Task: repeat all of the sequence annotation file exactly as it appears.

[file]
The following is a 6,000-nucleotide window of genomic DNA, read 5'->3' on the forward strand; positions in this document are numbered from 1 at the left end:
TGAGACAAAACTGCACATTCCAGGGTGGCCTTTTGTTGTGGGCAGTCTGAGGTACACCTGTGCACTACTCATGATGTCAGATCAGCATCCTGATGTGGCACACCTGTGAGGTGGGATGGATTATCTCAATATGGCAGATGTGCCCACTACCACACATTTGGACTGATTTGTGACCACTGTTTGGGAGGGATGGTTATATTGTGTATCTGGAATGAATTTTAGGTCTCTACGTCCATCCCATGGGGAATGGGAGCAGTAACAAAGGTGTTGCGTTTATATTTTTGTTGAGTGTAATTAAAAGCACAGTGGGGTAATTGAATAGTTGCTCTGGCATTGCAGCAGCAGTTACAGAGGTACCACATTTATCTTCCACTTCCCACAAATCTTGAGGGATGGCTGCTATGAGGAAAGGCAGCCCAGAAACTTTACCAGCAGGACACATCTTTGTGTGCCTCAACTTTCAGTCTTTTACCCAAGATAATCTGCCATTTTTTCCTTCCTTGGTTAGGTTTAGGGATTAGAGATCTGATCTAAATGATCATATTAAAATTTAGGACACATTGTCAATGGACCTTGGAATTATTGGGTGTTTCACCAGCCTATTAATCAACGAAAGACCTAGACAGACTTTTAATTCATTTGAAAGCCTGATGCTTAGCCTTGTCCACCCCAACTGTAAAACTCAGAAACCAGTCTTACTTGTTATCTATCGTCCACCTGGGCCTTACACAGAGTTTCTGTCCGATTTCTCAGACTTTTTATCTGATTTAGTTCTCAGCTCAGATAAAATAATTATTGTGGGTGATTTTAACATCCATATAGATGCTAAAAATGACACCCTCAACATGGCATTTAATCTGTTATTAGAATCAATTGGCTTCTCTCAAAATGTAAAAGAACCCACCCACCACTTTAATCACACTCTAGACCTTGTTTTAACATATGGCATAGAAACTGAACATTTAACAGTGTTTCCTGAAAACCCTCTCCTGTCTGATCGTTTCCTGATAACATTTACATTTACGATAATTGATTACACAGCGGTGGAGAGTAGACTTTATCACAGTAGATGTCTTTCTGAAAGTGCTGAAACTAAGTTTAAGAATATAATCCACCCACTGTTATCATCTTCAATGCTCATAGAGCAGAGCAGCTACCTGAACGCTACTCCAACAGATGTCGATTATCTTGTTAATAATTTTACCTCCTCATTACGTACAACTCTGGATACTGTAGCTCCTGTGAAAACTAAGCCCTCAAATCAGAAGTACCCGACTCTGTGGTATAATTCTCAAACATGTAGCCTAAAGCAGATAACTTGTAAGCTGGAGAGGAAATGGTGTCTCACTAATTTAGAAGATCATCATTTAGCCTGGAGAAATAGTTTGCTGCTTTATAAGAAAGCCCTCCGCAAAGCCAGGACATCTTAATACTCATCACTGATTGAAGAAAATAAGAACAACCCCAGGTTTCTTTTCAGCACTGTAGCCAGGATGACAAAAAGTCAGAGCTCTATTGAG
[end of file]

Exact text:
The following is a 6,000-nucleotide window of genomic DNA, read 5'->3' on the forward strand; positions in this document are numbered from 1 at the left end:
TGAGACAAAACTGCACATTCCAGGGTGGCCTTTTGTTGTGGGCAGTCTGAGGTACACCTGTGCACTACTCATGATGTCAGATCAGCATCCTGATGTGGCACACCTGTGAGGTGGGATGGATTATCTCAATATGGCAGATGTGCCCACTACCACACATTTGGACTGATTTGTGACCACTGTTTGGGAGGGATGGTTATATTGTGTATCTGGAATGAATTTTAGGTCTCTACGTCCATCCCATGGGGAATGGGAGCAGTAACAAAGGTGTTGCGTTTATATTTTTGTTGAGTGTAATTAAAAGCACAGTGGGGTAATTGAATAGTTGCTCTGGCATTGCAGCAGCAGTTACAGAGGTACCACATTTATCTTCCACTTCCCACAAATCTTGAGGGATGGCTGCTATGAGGAAAGGCAGCCCAGAAACTTTACCAGCAGGACACATCTTTGTGTGCCTCAACTTTCAGTCTTTTACCCAAGATAATCTGCCATTTTTTCCTTCCTTGGTTAGGTTTAGGGATTAGAGATCTGATCTAAATGATCATATTAAAATTTAGGACACATTGTCAATGGACCTTGGAATTATTGGGTGTTTCACCAGCCTATTAATCAACGAAAGACCTAGACAGACTTTTAATTCATTTGAAAGCCTGATGCTTAGCCTTGTCCACCCCAACTGTAAAACTCAGAAACCAGTCTTACTTGTTATCTATCGTCCACCTGGGCCTTACACAGAGTTTCTGTCCGATTTCTCAGACTTTTTATCTGATTTAGTTCTCAGCTCAGATAAAATAATTATTGTGGGTGATTTTAACATCCATATAGATGCTAAAAATGACACCCTCAACATGGCATTTAATCTGTTATTAGAATCAATTGGCTTCTCTCAAAATGTAAAAGAACCCACCCACCACTTTAATCACACTCTAGACCTTGTTTTAACATATGGCATAGAAACTGAACATTTAACAGTGTTTCCTGAAAACCCTCTCCTGTCTGATCGTTTCCTGATAACATTTACATTTACGATAATTGATTACACAGCGGTGGAGAGTAGACTTTATCACAGTAGATGTCTTTCTGAAAGTGCTGAAACTAAGTTTAAGAATATAATCCACCCACTGTTATCATCTTCAATGCTCATAGAGCAGAGCAGCTACCTGAACGCTACTCCAACAGATGTCGATTATCTTGTTAATAATTTTACCTCCTCATTACGTACAACTCTGGATACTGTAGCTCCTGTGAAAACTAAGCCCTCAAATCAGAAGTACCCGACTCTGTGGTATAATTCTCAAACATGTAGCCTAAAGCAGATAACTTGTAAGCTGGAGAGGAAATGGTGTCTCACTAATTTAGAAGATCATCATTTAGCCTGGAGAAATAGTTTGCTGCTTTATAAGAAAGCCCTCCGCAAAGCCAGGACATCTTAATACTCATCACTGATTGAAGAAAATAAGAACAACCCCAGGTTTCTTTTCAGCACTGTAGCCAGGATGACAAAAAGTCAGAGCTCTATTGAG